Since 2003, Powercast’s mission has been to try and eliminate not just charging cables, but batteries as well. The idea is that in the future, power could be coming from everywhere around you. Therefore, you wouldn’t even need batteries, or at least not very large ones.
Powercast has built two transmitters, the original one called the “Powercaster,” which the FCC approved in 2010, and the newer “PowerSpot.” The company targeted commercial and industrial applications with the Powercaster, presumably because of its larger size, while the more compact PowerSpot will target consumers.
Powercast has also built a receiver chip that can be embedded into devices, called the “Powerharvester,” due to the way it “harvests” the RF energy transmitted by the Powercaster or the PowerSpot.
The PowerSpot transmits 3W of Effective Isotropic Radiated Power (EIRP) to the Powerharvester receiver over the unlicensed 915MHz band. It comes with an integrated 6dBi, directional antenna (70-degree beam pattern), a 5V DC power jack, and requires no configuration. The device is small enough (185.4 x 53.3 x 35.6 mm) that it can be put on a desk or nightstand.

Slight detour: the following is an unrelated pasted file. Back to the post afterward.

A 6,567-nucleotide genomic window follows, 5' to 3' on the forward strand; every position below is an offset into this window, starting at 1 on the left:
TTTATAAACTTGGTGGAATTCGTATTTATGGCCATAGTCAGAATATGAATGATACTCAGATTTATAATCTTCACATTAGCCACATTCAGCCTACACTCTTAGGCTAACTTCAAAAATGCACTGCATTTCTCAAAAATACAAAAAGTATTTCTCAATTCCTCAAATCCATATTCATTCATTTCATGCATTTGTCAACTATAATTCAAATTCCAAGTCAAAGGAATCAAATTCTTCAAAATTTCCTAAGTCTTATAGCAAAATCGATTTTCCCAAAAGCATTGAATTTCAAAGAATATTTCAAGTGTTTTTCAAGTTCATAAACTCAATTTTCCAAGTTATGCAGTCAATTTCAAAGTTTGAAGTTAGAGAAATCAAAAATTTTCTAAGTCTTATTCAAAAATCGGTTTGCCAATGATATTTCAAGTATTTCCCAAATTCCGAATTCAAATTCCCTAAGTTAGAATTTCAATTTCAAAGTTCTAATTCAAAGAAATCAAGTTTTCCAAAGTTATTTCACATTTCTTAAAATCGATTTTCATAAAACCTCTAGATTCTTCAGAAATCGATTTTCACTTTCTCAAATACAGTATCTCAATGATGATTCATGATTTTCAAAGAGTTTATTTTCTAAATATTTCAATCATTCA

Like WattUp and Cota, the PowerSpot can deliver several Watts of power up to a few feet distance between the transmitter and the receiver. However, the amount of power they can deliver is directly tied to their ranges.
Powercast said that power-hungry devices such as game controllers, smart watches, fitness bands, hearing aids, ear buds, or headphones charge best up to two feet away. Keyboards and mice can be charged up to six feet away. The PowerSpot can charge TV remotes and smart cards up to 10 feet away.
Where things get interesting with the Powercast technology is that it can work up to 80 feet away, but as you can expect you will get much less power at that range. However, the technology could still be used to power small sensors, such as temperature sensors or window-breakage sensors.
The company said that up to 30 devices can be charged at once by a single PowerSpot. However, the up to 3W of power will have to be shared among them, which doesn’t leave too much power for each individual device, even at close ranges. Not many users will want or even have 30 Powerharvester-enabled devices to charge anytime soon, and by the time they do presumably the technology will improve, too.
Powercast will demo its PowerSpot transmitter at CES early next year. One PowerSpot transmitter is expected to cost $100 and ship in Q3 2018. Once it reaches mass production the price could drop to half and sell at $50, the company said.